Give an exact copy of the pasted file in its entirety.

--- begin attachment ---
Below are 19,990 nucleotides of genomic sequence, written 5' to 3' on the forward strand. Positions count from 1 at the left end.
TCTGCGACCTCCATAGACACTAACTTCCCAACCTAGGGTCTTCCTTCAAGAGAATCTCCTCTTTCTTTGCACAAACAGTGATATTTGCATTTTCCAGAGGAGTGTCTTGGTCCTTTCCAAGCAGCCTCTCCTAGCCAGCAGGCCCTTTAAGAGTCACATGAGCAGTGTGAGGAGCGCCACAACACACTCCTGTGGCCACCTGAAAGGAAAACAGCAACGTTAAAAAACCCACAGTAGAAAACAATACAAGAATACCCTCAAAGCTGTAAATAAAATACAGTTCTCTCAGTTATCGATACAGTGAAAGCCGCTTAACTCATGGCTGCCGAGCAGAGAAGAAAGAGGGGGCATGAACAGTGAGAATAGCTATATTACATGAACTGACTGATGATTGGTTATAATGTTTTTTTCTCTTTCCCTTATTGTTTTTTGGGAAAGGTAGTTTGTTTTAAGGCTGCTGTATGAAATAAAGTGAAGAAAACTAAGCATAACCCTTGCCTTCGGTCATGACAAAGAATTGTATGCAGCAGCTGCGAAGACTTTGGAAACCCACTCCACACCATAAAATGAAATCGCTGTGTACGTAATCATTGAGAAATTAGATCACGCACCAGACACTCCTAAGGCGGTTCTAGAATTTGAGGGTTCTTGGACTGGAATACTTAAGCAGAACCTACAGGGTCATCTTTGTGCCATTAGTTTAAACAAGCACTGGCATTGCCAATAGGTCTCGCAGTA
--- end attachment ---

Below are 19,990 nucleotides of genomic sequence, written 5' to 3' on the forward strand. Positions count from 1 at the left end.
TCTGCGACCTCCATAGACACTAACTTCCCAACCTAGGGTCTTCCTTCAAGAGAATCTCCTCTTTCTTTGCACAAACAGTGATATTTGCATTTTCCAGAGGAGTGTCTTGGTCCTTTCCAAGCAGCCTCTCCTAGCCAGCAGGCCCTTTAAGAGTCACATGAGCAGTGTGAGGAGCGCCACAACACACTCCTGTGGCCACCTGAAAGGAAAACAGCAACGTTAAAAAACCCACAGTAGAAAACAATACAAGAATACCCTCAAAGCTGTAAATAAAATACAGTTCTCTCAGTTATCGATACAGTGAAAGCCGCTTAACTCATGGCTGCCGAGCAGAGAAGAAAGAGGGGGCATGAACAGTGAGAATAGCTATATTACATGAACTGACTGATGATTGGTTATAATGTTTTTTTCTCTTTCCCTTATTGTTTTTTGGGAAAGGTAGTTTGTTTTAAGGCTGCTGTATGAAATAAAGTGAAGAAAACTAAGCATAACCCTTGCCTTCGGTCATGACAAAGAATTGTATGCAGCAGCTGCGAAGACTTTGGAAACCCACTCCACACCATAAAATGAAATCGCTGTGTACGTAATCATTGAGAAATTAGATCACGCACCAGACACTCCTAAGGCGGTTCTAGAATTTGAGGGTTCTTGGACTGGAATACTTAAGCAGAACCTACAGGGTCATCTTTGTGCCATTAGTTTAAACAAGCACTGGCATTGCCAATAGGTCTCGCAGTA